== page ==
My Story

katiemartzZ-Health came into my life after I tried just about everything else to treat Complex Regional Pain Syndrome (CRPS), a supposedly lifelong pain condition I was diagnosed with at 25. It began with unusual pain and numbness after a minor surgical ligament repair in my hand. I’d gone from an active life—equestrian sports, hiking, running, cycling, kayaking, agility with my dogs—to not being able to work full time, sometimes staying in bed for days straight.

Almost two years after the CRPS diagnosis, countless doctors, treatment, and therapy modalities, and yet another concussion (as an equestrian, I’ve had a few), several people suggested I check out Z-Health. When I asked what set “Z-Health” apart from all the medical interventions I’d already tried, I heard stammering about the brain, voodoo, sorcery, magic training; no one seemed quite sure what it was or how worked, only that it did.

During my first Z session, we pored over my entire health history, everything from surgeries to childhood scars. After all that, I vividly remember hearing, “Okay. So what’s your goal after you recover from this concussion? To get rid of the CRPS?” I rolled my eyes at what I thought was naive optimism. But one week into training and I was already finding relief from the concussion headaches and CRPS symptoms. But for the first time, someone was able to explain exactly what was going on in my body to cause the pain. When I had asked doctors for an explanation of CRPS and why it was happening to me, all they ever said was “We don’t really know.”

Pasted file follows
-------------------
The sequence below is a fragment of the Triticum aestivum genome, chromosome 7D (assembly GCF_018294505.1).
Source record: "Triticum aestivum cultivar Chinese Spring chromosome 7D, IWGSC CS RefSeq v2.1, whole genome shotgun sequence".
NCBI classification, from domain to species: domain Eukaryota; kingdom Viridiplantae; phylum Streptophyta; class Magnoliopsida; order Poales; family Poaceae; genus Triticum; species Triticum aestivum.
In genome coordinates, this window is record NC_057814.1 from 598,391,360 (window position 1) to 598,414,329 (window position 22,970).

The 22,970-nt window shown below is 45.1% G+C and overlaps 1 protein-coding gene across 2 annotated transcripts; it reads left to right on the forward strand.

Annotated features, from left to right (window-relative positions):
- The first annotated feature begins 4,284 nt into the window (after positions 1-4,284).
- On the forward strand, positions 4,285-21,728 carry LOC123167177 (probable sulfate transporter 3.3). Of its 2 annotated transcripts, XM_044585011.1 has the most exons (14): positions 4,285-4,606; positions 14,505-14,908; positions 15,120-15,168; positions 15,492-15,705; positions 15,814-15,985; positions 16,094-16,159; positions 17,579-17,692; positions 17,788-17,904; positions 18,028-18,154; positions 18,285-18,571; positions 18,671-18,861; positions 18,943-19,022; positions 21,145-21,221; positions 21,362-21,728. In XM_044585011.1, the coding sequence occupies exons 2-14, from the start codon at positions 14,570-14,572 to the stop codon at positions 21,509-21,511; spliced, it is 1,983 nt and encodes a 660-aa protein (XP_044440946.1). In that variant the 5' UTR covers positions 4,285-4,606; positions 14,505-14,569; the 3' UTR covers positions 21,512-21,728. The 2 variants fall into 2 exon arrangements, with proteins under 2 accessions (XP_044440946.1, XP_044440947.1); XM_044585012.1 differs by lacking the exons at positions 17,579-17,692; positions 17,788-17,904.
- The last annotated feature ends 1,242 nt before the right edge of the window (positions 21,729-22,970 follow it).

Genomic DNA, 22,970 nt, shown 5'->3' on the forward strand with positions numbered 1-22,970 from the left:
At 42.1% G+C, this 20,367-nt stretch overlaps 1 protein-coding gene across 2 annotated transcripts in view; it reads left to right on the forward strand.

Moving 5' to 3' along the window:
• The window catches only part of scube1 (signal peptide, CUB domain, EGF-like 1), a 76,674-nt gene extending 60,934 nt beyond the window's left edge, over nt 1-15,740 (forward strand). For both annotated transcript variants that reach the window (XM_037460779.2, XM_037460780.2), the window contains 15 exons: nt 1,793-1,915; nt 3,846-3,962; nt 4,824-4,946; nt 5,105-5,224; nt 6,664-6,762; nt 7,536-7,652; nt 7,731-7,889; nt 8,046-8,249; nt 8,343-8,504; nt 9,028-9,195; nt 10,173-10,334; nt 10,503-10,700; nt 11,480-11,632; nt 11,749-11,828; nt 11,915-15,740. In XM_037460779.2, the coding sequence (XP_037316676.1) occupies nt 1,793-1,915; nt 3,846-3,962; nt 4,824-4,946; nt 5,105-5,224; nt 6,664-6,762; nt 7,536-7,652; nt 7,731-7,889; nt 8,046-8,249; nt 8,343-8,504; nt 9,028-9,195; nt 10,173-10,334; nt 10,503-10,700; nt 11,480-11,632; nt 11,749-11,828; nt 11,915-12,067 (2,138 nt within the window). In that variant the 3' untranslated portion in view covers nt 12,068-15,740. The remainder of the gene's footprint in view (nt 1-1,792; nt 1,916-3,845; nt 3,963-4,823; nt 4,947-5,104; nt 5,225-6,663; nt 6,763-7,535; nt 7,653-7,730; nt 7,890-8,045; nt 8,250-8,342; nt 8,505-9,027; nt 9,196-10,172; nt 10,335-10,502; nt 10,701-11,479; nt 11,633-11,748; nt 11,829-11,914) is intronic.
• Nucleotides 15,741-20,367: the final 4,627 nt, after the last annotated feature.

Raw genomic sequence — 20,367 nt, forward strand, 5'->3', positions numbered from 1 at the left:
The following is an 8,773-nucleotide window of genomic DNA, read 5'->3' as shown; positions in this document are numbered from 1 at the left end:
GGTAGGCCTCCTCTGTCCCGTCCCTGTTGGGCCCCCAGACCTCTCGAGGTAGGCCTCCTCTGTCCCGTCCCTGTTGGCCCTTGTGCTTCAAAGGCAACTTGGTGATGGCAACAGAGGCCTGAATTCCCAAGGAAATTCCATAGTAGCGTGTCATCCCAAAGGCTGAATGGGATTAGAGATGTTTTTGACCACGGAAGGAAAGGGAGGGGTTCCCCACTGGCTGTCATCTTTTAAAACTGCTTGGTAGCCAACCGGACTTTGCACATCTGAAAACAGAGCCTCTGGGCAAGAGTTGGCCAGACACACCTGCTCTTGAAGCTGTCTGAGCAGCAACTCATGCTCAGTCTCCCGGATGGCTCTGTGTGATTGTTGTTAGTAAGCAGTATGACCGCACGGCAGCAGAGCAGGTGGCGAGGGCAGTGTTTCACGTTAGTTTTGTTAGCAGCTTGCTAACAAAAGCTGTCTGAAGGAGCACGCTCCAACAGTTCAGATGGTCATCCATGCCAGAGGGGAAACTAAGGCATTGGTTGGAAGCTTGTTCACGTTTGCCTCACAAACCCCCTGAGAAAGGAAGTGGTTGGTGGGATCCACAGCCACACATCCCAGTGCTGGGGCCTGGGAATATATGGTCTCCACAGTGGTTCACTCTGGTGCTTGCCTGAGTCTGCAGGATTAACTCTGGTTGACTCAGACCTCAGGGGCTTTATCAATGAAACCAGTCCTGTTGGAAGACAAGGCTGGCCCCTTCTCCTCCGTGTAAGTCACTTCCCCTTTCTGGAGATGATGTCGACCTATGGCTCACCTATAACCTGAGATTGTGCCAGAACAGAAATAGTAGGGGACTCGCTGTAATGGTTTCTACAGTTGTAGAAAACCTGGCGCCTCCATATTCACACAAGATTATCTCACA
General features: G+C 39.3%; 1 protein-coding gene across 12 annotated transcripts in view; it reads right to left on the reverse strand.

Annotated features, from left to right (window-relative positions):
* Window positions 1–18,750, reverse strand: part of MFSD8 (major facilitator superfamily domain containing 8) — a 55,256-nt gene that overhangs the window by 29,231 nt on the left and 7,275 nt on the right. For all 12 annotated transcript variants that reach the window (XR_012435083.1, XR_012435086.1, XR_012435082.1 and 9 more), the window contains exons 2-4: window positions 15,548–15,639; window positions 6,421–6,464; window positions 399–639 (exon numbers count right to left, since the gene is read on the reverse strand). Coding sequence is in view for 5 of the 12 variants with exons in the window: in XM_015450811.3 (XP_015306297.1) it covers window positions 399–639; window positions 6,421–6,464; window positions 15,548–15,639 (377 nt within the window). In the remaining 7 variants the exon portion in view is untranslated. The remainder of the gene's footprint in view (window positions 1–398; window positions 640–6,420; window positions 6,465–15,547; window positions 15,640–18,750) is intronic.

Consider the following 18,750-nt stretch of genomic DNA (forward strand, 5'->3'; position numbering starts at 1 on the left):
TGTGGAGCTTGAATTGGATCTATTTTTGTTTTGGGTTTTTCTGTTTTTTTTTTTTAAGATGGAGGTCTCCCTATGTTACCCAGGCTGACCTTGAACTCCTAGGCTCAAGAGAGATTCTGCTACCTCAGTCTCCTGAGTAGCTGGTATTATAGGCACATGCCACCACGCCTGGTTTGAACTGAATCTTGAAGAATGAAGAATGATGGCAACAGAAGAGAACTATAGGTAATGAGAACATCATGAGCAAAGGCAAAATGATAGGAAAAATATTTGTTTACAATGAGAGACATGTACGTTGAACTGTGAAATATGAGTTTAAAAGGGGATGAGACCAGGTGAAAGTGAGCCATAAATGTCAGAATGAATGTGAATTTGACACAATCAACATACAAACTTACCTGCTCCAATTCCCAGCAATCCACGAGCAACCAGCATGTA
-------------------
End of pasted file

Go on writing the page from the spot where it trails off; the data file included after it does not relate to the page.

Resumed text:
Two months after my first appointment, I walked out of my safe, well-paying corporate marketing job and devoted my time to training with Z-Health to help others like me. There’s no doubt that before Z-Health, I was well on my way toward spinal implants or neurosurgery. I got lucky in finding Z-Health and all the amazing people involved. Finding help that truly gets you where you want to be—whether that be performing better or getting out of pain—shouldn’t be based on chance. My aim is to narrow those odds.

I’ve been asked to write a bit more on my journey with CRPS. More is coming, but for now: It’s now been seven years since the onset of my CRPS and I can confidently say I no longer have it. I no longer worry whenever I use my arm in a new way, or stress or strain it. Cuts and bruises (I’ve picked up woodworking and live an active life), don’t push me into panic that the CRPS might flare up again. It takes a lot of individualized work. There is no magic pill, but it’s possible if you’re ready.

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